Training an Assistance Dog

By Toni Drugmand as part of  the e-How video series

Assistance dogs provide a specific service for their handlers which enhance the quality of the handlers’ lives, giving more freedom and independence to the individual.

There are three types of Assistance Dogs:

Any breed possessing the skills and temperament for service can be trained for service. Most service dogs are Golden Retrievers, Labrador Retrievers or German Shepherds. Service dogs are normally identified by a vest, backpack or harness.

A good service dog is not protective, is not overly active, is people oriented, and is confident but not dominant or submissive. Service dogs should require minimal grooming.

Here is a list taken from a certification test for service dogs. This test was designed for the service mobility dog; a physical helper.


1. HEELING ON AND OFF LEAD. This will include fluidly maneuvering in crowds, around others animals, as a bike rider or jogger passes by, with someone walking close to the dog and slightly bumping into him (i.e., a minor bump), and with a child greeting the dog.

2. THE DOG MUST BE ABLE TO LEAD IN FRONT OF THE HANDLER. Leading ahead of a handler is essential for entering and leaving through narrow places such as restaurants and airplanes.

3. THE DOG MUST BE ABLE TO FOLLOW THE HANDLER. As above, leading behind is also a common requirement of a dog working in public in limited corridors or spaces.

4. A CHANGE OF SIDES CAN BE DEMONSTRATED (LEFT-TO RIGHT). Service dogs should be able to travel with their handlers on either side of the body in order to help them as required.

5. A RECALL TO HANDLER’S LEFT SIDE CAN BE DEMONSTRATED. This is practical obedience. Every trained dog should be able to come to “heel” as a practical recall in all situations.

6. A STAND AND BRACE TO AID HANDLER FOR STABILITY. Standing and bracing is a fundamental aid to the handler, regardless of the dog’s size although the practical application will vary.

7. POSITION TRAINING. The dog must be capable of being directed into the most unobtrusive locations when in public, i.e.; under a table in a restaurant, behind a chair etc. He must demonstrate his ability to be directed to whatever position is necessary while in public. He may also be required to demonstrate that he will stay in position until released as necessary.

8. PRACTICAL RETRIEVING. Examples are picking up laundry, keys, and a feeding bowl. Mandatory area: dog must be able to retrieve well enough to pull open a door that has been set up and equipped, such as a rope or a ball attached to a rope.

9. PUBLIC DEMONSTRATION OF WORK WITH DISTRACTIONS. The dog must show he can work in a crowded mall, restaurant, and any other busy place while showing a comfortable and confident demeanor. This includes traffic noise and indifference to everyday noise such as cars, pedestrians, restaurant noise.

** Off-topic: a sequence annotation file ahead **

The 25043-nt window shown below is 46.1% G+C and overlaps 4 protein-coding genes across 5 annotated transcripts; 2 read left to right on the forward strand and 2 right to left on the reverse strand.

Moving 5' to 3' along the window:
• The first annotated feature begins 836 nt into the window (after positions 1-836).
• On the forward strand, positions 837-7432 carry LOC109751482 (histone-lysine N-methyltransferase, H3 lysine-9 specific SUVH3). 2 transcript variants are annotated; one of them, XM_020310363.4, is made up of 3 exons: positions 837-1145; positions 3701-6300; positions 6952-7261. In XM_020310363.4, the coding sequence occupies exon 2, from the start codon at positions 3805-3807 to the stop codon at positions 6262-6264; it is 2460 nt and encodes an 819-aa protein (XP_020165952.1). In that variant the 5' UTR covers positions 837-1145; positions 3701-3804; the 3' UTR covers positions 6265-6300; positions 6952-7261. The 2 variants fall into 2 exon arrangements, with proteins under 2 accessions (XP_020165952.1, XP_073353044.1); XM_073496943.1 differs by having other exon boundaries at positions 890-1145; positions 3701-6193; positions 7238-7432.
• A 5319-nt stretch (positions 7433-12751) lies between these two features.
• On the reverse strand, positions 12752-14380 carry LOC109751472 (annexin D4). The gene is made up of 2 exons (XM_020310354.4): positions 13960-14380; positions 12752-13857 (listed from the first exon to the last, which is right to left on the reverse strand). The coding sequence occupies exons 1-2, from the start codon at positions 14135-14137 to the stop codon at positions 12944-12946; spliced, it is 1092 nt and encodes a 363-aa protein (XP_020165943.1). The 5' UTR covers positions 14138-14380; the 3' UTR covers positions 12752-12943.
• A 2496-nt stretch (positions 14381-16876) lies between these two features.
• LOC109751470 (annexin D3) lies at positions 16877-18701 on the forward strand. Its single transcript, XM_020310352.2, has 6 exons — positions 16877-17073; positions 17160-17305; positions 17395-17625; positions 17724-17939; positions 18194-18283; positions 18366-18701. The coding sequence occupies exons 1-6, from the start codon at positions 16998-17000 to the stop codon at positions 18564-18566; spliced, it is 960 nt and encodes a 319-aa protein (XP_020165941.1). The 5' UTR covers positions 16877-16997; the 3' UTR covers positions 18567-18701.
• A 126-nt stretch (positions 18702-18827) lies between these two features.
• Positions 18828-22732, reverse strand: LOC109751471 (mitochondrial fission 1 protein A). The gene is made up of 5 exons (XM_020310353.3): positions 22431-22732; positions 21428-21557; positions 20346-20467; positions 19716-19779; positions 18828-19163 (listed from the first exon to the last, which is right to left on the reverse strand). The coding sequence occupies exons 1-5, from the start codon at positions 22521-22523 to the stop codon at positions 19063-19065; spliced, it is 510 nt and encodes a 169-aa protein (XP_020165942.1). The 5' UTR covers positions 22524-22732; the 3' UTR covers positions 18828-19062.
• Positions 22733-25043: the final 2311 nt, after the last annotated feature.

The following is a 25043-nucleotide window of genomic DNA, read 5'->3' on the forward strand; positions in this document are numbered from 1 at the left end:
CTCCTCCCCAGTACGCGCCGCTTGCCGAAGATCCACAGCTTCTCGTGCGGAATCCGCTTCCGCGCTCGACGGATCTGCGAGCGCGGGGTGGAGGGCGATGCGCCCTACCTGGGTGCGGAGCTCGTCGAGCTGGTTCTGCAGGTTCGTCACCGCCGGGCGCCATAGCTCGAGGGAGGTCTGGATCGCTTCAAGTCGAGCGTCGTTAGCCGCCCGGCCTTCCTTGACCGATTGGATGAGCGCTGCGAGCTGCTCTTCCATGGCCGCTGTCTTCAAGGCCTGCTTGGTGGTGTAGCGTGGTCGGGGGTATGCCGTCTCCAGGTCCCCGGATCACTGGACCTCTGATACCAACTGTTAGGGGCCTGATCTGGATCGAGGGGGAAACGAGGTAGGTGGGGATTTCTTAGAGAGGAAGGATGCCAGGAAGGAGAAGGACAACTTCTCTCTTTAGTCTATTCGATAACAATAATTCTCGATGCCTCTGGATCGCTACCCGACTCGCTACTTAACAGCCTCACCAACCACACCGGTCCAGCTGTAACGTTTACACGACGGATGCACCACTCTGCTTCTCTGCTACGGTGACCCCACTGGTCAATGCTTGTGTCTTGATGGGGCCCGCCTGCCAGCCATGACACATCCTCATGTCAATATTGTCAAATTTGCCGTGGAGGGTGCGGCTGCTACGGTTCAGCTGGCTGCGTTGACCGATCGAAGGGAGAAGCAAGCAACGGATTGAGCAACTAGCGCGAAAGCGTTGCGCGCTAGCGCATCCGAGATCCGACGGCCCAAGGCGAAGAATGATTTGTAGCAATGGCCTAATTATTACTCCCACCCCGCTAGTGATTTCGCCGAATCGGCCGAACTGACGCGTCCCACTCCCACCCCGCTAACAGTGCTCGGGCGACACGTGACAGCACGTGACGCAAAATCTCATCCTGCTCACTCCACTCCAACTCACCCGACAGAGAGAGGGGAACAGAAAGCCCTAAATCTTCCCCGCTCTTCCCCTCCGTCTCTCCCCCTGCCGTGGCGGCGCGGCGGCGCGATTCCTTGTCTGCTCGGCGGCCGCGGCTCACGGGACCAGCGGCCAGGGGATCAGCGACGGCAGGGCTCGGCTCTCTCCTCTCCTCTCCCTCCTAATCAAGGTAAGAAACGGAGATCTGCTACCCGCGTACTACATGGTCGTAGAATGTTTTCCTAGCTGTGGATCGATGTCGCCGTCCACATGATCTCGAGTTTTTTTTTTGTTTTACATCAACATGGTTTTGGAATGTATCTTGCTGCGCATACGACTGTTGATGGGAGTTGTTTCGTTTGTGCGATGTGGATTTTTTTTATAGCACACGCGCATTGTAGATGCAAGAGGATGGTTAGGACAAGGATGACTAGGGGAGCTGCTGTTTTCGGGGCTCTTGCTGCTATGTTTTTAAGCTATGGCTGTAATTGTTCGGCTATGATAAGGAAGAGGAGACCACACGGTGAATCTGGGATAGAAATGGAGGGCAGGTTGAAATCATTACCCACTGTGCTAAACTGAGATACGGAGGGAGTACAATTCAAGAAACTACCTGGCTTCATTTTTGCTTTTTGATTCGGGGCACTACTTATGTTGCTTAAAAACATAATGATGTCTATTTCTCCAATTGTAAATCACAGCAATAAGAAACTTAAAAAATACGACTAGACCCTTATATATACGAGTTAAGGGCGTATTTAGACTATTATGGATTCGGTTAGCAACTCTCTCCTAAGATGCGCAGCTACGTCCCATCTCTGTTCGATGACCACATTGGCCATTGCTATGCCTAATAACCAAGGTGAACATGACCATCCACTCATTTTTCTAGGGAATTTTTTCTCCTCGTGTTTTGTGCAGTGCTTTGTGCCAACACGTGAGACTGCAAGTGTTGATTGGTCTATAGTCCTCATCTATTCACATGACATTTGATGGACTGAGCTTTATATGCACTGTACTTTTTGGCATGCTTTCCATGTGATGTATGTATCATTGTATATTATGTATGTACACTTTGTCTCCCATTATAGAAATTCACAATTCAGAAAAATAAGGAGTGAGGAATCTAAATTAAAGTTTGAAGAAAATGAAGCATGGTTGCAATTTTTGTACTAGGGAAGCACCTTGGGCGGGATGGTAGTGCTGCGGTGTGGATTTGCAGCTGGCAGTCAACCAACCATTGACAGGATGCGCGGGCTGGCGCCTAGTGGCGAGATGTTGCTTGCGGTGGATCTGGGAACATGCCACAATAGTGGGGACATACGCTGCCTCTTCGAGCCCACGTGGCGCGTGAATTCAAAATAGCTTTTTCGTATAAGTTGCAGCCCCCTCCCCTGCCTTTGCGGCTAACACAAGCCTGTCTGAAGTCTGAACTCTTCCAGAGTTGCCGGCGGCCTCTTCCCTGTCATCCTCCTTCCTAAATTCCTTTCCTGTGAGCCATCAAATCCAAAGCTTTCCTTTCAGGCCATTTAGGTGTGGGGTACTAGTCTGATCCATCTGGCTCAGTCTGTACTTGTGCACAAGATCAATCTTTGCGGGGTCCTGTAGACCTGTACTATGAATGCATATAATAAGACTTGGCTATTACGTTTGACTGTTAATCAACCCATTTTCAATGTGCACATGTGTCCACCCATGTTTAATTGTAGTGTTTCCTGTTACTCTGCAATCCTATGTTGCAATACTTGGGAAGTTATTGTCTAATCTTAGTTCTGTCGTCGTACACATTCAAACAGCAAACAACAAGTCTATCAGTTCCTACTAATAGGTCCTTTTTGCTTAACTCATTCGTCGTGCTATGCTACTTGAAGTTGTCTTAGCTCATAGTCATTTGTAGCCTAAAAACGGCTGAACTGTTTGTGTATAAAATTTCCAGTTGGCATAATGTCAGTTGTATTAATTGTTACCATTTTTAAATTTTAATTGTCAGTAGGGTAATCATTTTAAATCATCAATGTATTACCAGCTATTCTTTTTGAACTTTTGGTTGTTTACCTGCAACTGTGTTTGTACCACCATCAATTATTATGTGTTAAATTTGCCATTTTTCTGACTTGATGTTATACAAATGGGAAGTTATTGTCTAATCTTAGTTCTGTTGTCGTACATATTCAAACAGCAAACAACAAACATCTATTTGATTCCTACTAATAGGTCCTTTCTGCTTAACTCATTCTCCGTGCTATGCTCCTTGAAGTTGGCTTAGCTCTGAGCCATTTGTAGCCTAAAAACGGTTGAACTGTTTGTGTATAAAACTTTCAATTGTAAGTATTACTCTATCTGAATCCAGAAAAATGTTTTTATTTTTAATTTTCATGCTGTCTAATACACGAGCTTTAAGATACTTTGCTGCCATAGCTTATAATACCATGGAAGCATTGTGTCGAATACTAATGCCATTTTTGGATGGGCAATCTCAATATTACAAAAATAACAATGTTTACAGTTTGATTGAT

Food Distraction in Public: The handler must be able to command the dog to leave the food distraction and continue his or her business. The dog must demonstrate a sit or down-stay with food at a distance of 3 to 5 five feet.

Petting distraction: The dog will be asked to perform simple job while a stranger approaches and pets him. The dog can be redirected with a command from the handler but must be able to work while the petting distraction is occurring.

10. THE DOG MUST BE CONTROLLABLE WHILE BEING HELD BY A NON FAMILY MEMBER WHEN HANDLER MOVES OUT OF SIGHT. A dog working in public must be able to transfer from one person to another for short periods of time without excessive stress.

11. THE DOG WILL PERFORM AN EMERGENCY DOWN: Also referred to as a “drop on recall,” the emergency down demonstrates the dog can be stopped in motion with a command to lie down in the event of an emergency.

12. TOLERATING A STRANGER APPROACHING WITH UNUSUAL SPEECH, DEMEANOR OR BODY LANGUAGE. An example of such a stranger would be a person with a speech impediment speaking loudly or someone with an unusual gait or dressed in unusual clothing. The dog can show interest and awareness; but should not react to the unusual stimulus by ignoring obedience commands, trying to get away, or acting aggressively. The approaching individual will not be a direct threat. He or she will be off to the side of the working team, not approaching head on.

13. CONTROLLED VEHICLE LOADING AND UNLOADING. The dog must show he will wait on command for the handler’s direction to enter a vehicle. Likewise, he must wait on command for handler’s direction exit a vehicle.

14. OBEDIENCE ON PUBLIC TRANSPORTATION: This may be a bus, taxi, shuttle service, airplane, train or any other form of public transport. It is likely that the dog will be asked to back up during this test to show his ability to maneuver in tight quarters.

For more detailed info on service dogs visit Assistance Dogs International.

This article was written to accompany the ehow video “Training an Assistance Dog”

Toni Drugmand is the owner Sit Means Sit Dog Training where.… A Trained Dog is a Happy Dog!

For more information on training your dog visit us at for articles, tips and videos.

*Be sure your pet is free of health issues before starting a training program. Never hesitate to seek the help of professional dog trainer, especially when it comes to dog aggression.

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